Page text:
Environment encompasses every aspect of our lives, from light and radiation that reaches us from the
edge of the known Universe to the microclimate inside our cells. Most familiar is our spaceship, Mother Earth, providing the support and materials for that “castle” of work and play, rest and growth—our home. It also provides us with the building blocks of our physical bodies as we convert the planetary bounty we eat to black hair, blue eyes, sharp hearing, or raspy voice; literally, our food becomes who we are. The nourishment of this temple of flesh and bones also influences the more evanescent aspects of who we are: the productivity of our mental environment, the weather in our emotional environment, the fertility of our spiritual environment. When examined closely, it is obvious that these environments are inextricably linked: we are part of them and they are part of us.
As a Fellow of the American College of Occupational and Environmental Medicine, I have seen many patients with environmentally-related conditions, helping me hone my skills, knowledge, and
experience in the diagnosis and treatment of the effects of diverse toxins, including heavy metals, pesticides, molds and dusts. When I worked as medical director of a drug rehabilitation program, I recognized that sometimes we expose ourselves to intoxicants, often after “toxic” family environments. After three decades of practicing Preventive and Family Medicine, I thoroughly recognize that poisons introduced into any aspect of our environment often leach into the other layers. In order to become whole again, we must detoxify on all levels.
With detoxification, we often start with the environment inside the gut, since this is the interface between our external and internal environments. If this layer is not doing its job to exclude toxins and assimilate nutrients, it is difficult to summon the physical strength to apply ourselves in the work environment, or the mental and spiritual fortitude to handle what the winds blow in—be it hurricanes or financial turbulence.
The science of understanding and treating these layers of our environment is called FUNCTIONAL MEDICINE. Unlike conventional allopathic medicine (standard of care in the West for MD’s and DO’s) which focuses suppressing effects, Functional Medicine targets root causes in the fundamental ways our cells work together or function. By aiming at the source of illness, our whole being is supported to work in harmony from the inside out. This allows our systems to most effectively deal with disturbances in the outside environment, such as allergens, chemicals, and stress.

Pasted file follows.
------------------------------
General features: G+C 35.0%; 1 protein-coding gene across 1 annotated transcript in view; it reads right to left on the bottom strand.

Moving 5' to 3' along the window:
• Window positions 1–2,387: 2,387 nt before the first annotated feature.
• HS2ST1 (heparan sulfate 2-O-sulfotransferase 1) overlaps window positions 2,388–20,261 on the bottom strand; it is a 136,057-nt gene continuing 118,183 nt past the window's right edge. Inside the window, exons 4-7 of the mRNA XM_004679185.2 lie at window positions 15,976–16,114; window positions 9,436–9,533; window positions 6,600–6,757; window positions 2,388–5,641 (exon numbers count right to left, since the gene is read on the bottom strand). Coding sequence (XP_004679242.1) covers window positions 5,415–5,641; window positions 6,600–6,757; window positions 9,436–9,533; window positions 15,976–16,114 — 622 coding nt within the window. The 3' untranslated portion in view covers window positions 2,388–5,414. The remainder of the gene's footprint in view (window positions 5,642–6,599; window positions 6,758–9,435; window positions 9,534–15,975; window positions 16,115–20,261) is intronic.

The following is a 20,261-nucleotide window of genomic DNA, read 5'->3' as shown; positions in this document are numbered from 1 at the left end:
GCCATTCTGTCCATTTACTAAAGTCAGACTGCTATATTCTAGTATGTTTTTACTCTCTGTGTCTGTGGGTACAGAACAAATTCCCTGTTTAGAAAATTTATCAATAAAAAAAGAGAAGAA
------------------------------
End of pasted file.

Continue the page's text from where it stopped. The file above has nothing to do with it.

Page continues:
The basic tenets of Functional Medicine all directly relate to environment:
Biochemical make-up is based upon genetic and environmental factors unique to the individual. Assessing health depends on evaluating lowered health reserve, not just testing for pathology.
Patient-centered versus disease-centered: We must know the person who has the disease, rather than just which disease a person has. The patient serves as his or her own point of reference. Therefore, we treat a person, not a laboratory value.
Health is a dynamic balance of internal and external factors. What is the individual’s environment that has provided a foothold for this disease? How do we make that environment less able to support dysfunction, and better able to flourish harmoniously?
This comprehensive approach differs dramatically from the symptom-suppression and “Band-Aid”
therapeutics that often characterize much of our modern health care. Western medicine seems to focus
on making a “diagnosis,” rather than looking at the environment which is manufacturing the signs and
symptoms. For instance, drugs are used to change the patient’s perception of pain, not the basic causes of it. We use anti-hypertensives, anti-nausea meds, anti-depressants, etc.
PRINCIPLES OF HEALING